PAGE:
Lots of websites use class names like floatleft, clearfloat, alignright, small, center etc that describe the style that is attached to the class. This seems to make sense so when writing new content you can easily wrap (for example) <div class="clearfloat">...</div> around your element to make it behave the way you want.

My question is, doesn't this style of naming classes go against the idea of separating content from presentation? Putting class="floatleft" on an element is clearly putting presentation information into the HTML document.

Should class names like this that directly describe the attached style be avoided, and if so what alternative is there?

To clarify, this isn't just a question of what to name classes. For example a semantically accurate document might look something like:

<div class="foo">Some info about foo</div>
<div class="bar">Info about unrelated topic bar</div>
<div class="foobar">Another unrelated topic</div>

Say all these divs need to clear floats, the css would look something like:

div.foo, div.bar, div.foobar {

This starts to get ugly as the number of these clearing elements increases - whereas a single class="clearfloat" would serve the same purpose. Is it recommended to group elements based on the attached styles to avoid repetition in the CSS, even if this means presentational information creeps into the HTML?

Update: Thanks for all the answers. The general consensus seems to be to avoid these class names in favour of semantic names, or at least use them sparingly provided they don't hinder maintenance. I think the important thing is that changes in the layout should not require excessive changes to the markup (although a few people said minor changes are okay if it makes overall maintenance easier). Thanks to those who suggested other methods to keep CSS code smaller as well.

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    CSS frameworks are notorious for this kind of thing. – BoltClock Jun 3 '11 at 3:45
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    It doesn't tell you how small though. I think it's a perfectly reasonable way of doing it. – Alastair Pitts Jun 3 '11 at 3:47
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    Perhaps small was a bad example, because it could describe the content. But certainly floatleft and center describe presentation, and there are many other examples. – Flash Jun 3 '11 at 3:51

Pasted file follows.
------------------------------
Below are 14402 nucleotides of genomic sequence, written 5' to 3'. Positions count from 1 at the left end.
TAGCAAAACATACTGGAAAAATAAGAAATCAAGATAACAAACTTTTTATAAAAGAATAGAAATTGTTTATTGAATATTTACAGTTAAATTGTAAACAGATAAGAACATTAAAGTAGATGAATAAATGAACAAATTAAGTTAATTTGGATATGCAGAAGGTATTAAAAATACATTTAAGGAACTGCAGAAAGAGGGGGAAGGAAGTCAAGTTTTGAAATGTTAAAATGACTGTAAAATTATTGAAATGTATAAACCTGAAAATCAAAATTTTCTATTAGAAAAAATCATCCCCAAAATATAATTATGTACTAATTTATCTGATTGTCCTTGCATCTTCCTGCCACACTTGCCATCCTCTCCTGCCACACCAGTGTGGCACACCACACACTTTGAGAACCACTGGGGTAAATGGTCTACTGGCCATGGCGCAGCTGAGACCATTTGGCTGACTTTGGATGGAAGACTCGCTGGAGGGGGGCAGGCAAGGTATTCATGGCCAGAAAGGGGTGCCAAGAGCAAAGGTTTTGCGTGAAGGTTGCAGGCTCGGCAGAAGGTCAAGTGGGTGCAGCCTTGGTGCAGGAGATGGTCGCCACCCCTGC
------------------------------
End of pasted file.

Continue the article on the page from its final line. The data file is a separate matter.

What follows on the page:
• I tend to only use names such as these for helper classes. When you want to override a particular elements inherited behaviour just in a single case – isNaN1247 Jun 5 '11 at 13:35

20 Answers 20

up vote 41 down vote accepted

It's great until you re-design, and narrow is highlighted yellow, center converts better left-justified, and the image you called floatleft now belongs on the right.

I'll admit to the sin of using floatleft and clear as CSS class names, but it is much easier to maintain your CSS if you choose names that relate to the semantic meaning of the content, like feedback and heroimage.

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    Looking at your clarification, I can see you're concerned with the tendency of CSS to become repetitive. I haven't used it myself yet, but lesscss.org may offer a way to square this circle. – Terence Johnson Jun 6 '11 at 0:23
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    The severity of this this problem is typically overstated. Sometimes you have to maintain the names of your classes as well as their properties, that's all. The bigger issue is subjective names like 'narrow': who is to say what's narrow? But I really don't think names with specific meanings (like floatleft and clear) are bad at all (see my answer below). – David Rhoden Jun 6 '11 at 3:07
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    That's what I'm saying about maintenance. It's nice to think you could have a design change that caused no change to the HTML, but have you ever seen that happen? The tradeoff is between taking time to future-proof your code by enforcing semantics, or leaving big, easy-to-read signs for future developers who may have to read your code. To me, code that has to be floated left for no purpose other than design should be classed as "floatleft'. – David Rhoden Jun 6 '11 at 21:27
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    @David I don't think 'floatleft' is really a class. You might as well do inline styling. – Gary Buyn Jun 8 '11 at 21:57
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    This is the main reason I hate Bootstrap. – foobarbecue Jun 10 '15 at 22:22

Presentational class names

The HTML spec is clear on this issue:

There are no additional restrictions on the tokens authors can use in the class attribute, but authors are encouraged to use values that describe the nature of the content, rather than values that describe the desired presentation of the content.